,,,Alice Banfield Champion,Servnt,U,,26,Cook Domestic Servant,Lelant Cornwall,, 

Alverton Vean was renamed Alverton Manor sometime after 1893, (that is to say that this is Alverton Manor in name only). Until recently the building was occupied by Walker Moyle Chartered Accountants. However, there has been redevelopment, with the main house now being turned over to residential units and an additional building being erected in the garden space for use by the accountants, and the new building, 'The Pavillion', is accessed from Trewithen Road.

The back garden of Alverton Manor, Alverton, Penzance

 Nearby is an well that evidently used to serve the area, although these days the well is neglected, filled with debris and litter.

The Old Well, Alverton, Penzance

On the right of Alverton Road, behind the grand ornate balustrade stands Polwithen Lodge, built to serve nearby Polwithen House.

A photograph of Polwithen Lodge on Alverton Road, Penzance
Photo taken 1897 by Gibson & Sons of Market Jew Street, Penzance.
Published in 'Views and Reviews - Special Edition - Penzance' 1897, p15

Polwithen Lodge after the sale of Polwithen House, before the construction of houses in Kings Road, Alverton, Penzance
Image copied from Polwithen Estate sales material which contains various views of and from Polwithen

The Bolithos had long been in the tin mining business, and as money was advanced to miners to be repaid in tin it was natural they should also become commercial bankers. Back in 1807 Thomas and William Bolitho started The Mounts Bay Commercial Bank from their count-house at the Chyandour Smelting House.

William Bolitho, seated in carriage outside his home, Polwithen House, Alverton, Penzance. Cornwall
[Courtesy Ken Jaggard, Bolitho School]
NB This might well be the only photograph of banker William Bolitho on the internet?

Polwithen House - built in 1870 for the well-known banker William Bolitho, but it seems that he is not able to enjoy the appearance of the grand wooded estate, which stretches for some distance along the Alverton Road, for according to the census of 1881 William Bolitho is blindlives with his wife, Mary Hitchens Bolitho, two of his daughters, Nora and Loveday, and some of their staff:-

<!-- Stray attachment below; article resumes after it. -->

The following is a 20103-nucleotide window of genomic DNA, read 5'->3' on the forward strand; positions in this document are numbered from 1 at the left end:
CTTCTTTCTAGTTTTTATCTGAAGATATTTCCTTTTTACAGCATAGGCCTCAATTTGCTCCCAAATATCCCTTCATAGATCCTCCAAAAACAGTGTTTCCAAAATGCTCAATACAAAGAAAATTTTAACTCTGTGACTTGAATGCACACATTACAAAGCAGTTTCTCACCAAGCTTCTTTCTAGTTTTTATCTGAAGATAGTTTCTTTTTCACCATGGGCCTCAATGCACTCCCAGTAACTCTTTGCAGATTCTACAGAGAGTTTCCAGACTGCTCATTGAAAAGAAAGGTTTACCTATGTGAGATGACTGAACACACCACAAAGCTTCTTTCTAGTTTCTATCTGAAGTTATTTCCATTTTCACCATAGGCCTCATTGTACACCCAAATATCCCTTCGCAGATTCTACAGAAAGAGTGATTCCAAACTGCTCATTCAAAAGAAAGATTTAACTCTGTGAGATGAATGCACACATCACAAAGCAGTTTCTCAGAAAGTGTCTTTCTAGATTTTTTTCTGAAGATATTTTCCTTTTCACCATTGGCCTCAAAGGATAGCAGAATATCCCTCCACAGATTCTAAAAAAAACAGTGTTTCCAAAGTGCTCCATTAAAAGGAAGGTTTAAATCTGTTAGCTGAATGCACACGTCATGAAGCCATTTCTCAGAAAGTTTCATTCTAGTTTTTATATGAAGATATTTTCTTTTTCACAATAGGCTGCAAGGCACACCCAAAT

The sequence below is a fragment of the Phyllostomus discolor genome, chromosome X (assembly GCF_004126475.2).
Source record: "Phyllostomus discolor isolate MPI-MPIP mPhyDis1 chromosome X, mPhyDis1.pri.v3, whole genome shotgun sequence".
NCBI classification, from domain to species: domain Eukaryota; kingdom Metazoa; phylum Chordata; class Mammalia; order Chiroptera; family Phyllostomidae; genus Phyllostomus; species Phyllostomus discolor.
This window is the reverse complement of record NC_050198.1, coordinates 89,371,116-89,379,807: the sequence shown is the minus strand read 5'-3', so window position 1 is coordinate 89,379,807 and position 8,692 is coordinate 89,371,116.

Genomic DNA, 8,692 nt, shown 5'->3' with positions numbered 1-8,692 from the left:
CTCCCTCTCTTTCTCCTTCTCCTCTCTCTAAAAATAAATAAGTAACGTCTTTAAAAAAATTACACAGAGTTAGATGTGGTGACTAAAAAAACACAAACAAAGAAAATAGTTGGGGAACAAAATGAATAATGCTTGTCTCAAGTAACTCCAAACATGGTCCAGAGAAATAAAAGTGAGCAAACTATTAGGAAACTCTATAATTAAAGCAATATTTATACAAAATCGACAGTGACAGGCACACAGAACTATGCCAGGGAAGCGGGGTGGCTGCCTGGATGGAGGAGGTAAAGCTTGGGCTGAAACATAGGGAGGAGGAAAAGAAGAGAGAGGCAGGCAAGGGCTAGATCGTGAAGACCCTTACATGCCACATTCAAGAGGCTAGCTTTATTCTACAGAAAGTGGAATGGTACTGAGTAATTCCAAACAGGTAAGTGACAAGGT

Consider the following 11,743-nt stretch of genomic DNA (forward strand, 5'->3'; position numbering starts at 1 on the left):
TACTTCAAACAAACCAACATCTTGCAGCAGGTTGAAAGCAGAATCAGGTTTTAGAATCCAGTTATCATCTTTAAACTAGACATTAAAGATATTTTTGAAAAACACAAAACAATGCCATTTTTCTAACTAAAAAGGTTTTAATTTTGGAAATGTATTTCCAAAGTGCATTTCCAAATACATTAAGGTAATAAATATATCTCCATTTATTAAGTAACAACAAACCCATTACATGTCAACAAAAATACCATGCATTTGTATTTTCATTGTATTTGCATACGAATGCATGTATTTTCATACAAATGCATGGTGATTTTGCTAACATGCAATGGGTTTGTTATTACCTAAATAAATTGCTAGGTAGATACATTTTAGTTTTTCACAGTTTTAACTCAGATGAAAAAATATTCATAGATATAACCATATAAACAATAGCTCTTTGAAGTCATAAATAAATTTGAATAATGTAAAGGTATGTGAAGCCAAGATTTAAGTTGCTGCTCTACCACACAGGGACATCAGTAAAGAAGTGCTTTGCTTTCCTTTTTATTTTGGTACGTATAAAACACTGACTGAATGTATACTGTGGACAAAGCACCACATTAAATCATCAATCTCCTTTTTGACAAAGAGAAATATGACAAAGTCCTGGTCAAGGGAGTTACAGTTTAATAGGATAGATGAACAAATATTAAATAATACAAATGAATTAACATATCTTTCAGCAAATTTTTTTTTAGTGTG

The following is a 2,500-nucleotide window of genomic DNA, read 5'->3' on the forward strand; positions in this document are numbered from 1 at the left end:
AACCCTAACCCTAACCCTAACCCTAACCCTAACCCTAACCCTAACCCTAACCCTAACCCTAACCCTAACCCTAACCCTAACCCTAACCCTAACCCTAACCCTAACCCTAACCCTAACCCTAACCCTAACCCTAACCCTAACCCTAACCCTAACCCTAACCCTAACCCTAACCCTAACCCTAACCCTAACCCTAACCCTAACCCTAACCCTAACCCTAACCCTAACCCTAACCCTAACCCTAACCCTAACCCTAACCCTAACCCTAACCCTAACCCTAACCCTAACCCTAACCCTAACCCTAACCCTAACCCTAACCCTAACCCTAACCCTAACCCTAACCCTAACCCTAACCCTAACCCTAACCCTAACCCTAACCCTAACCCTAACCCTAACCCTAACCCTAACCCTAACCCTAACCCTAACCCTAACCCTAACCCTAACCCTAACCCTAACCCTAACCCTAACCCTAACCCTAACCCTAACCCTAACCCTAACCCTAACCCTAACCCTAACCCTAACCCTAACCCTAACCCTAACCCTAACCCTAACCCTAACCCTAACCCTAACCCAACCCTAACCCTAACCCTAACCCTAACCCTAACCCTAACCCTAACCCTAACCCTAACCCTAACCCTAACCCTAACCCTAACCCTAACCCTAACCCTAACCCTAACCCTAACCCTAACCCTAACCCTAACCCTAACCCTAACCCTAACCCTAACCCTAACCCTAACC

Polwithen Mansion House,1,William Bolitho,Head,M,65,,Banker,Penzance Cornwall,Blind,
,,,Mary Hichens Bolitho,Wife,M,,63,,St Ives Cornwall,,
,,,Nora Bolitho,Dau,U,,23,,Penzance Cornwall,,
,,,Loveday W. Bolitho,Dau,U,,19,,Penzance Cornwall

,,,Martha Rodda,Servnt,U,,51,Domestic Cook,Hayle Cornwall,, 
,,,Eliz. A. Geach,Servnt,U,,50,Ladys Maid,Chasewater Cornwall,,
,,,Jane S. Roberts,Servnt,U,,38,Housemaid,Helston Cornwall,,
,,,Susan Langman,Servnt,U,,30,Ladys Maid,Looe Cornwall,,
,,,Ellen Richards,Servnt,U,,24,Under Housemaid,Madron Cornwall,,
,,,Sarah J. Warren,Servnt,U,,25,Kitchenmaid,St Erth Cornwall,,
,,,William Casins,Servnt,U,21,,Groom,Lostwithell Cornwall,,
,,,John R. Kelly,Servnt,U,21,,Footman,Devonport Stoke Devon,,
Curiously, in the 1891 census William Bolitho is listed not as a Banker or retired Banker, but as a retired Bauxite & Tin Smelter

Living at Polwithen Lodge in 1881 were the gardener, his wife, and nephew:-
Polwithen Lodge,1,Nicholas Dossett,Head,M,33,,Gardener,Hedgerly Buckinghamshire,,
,,,Emma Dossett,Wife,M,,34,,Dalwood Devon,,
,,,James Herniman,Nephew,,11,,Scholar,\- Glamorganshire,,

Interestingly, an underground tunnel has been discovered leading off the cellar under Polwithen Lodge that appears to head straight for Polwithen House! One wonders what role it once played in the commercial and domestic life of the Bolitho family?

Map of Alverton, Penzance, Cornwall
Reproduced from 1875-6 OS (1890 revision published 1895) Ordnance Survey Map 
- for information only

Alverton Weeth Fields

Prior to the 19th Century the land to the West of Penzance was mainly open countryside with just a few cottages and farms to be seen along the lane out of Penzance and Alverton. The land on the North side of Alverton Road was referred to as Alvern-weith. These 'Weith' or 'Weeth' fields changed hands from time to time, and in a record of 1839 it states that; 'Another part of Lariggan, consisting of fields called the Weeths, measuring nearly 5 statute acres, was sold in 1781 for £483., and was again sold in 1824' - 'A Statistical Account of the Parish of Madron, Containing the Borough of Penzance, in Cornwall', Richard Edmonds - Journal of the Statistical Society of London, Vol. 2, No. 4 (Jul., 1839), pp. 198-233 doi:10.2307/2337707 http://links.jstor.org/sici?sici=0959-5341(183907)2%3A4%3C198%3AASAOTP%3E2.0.CO%3B2-Q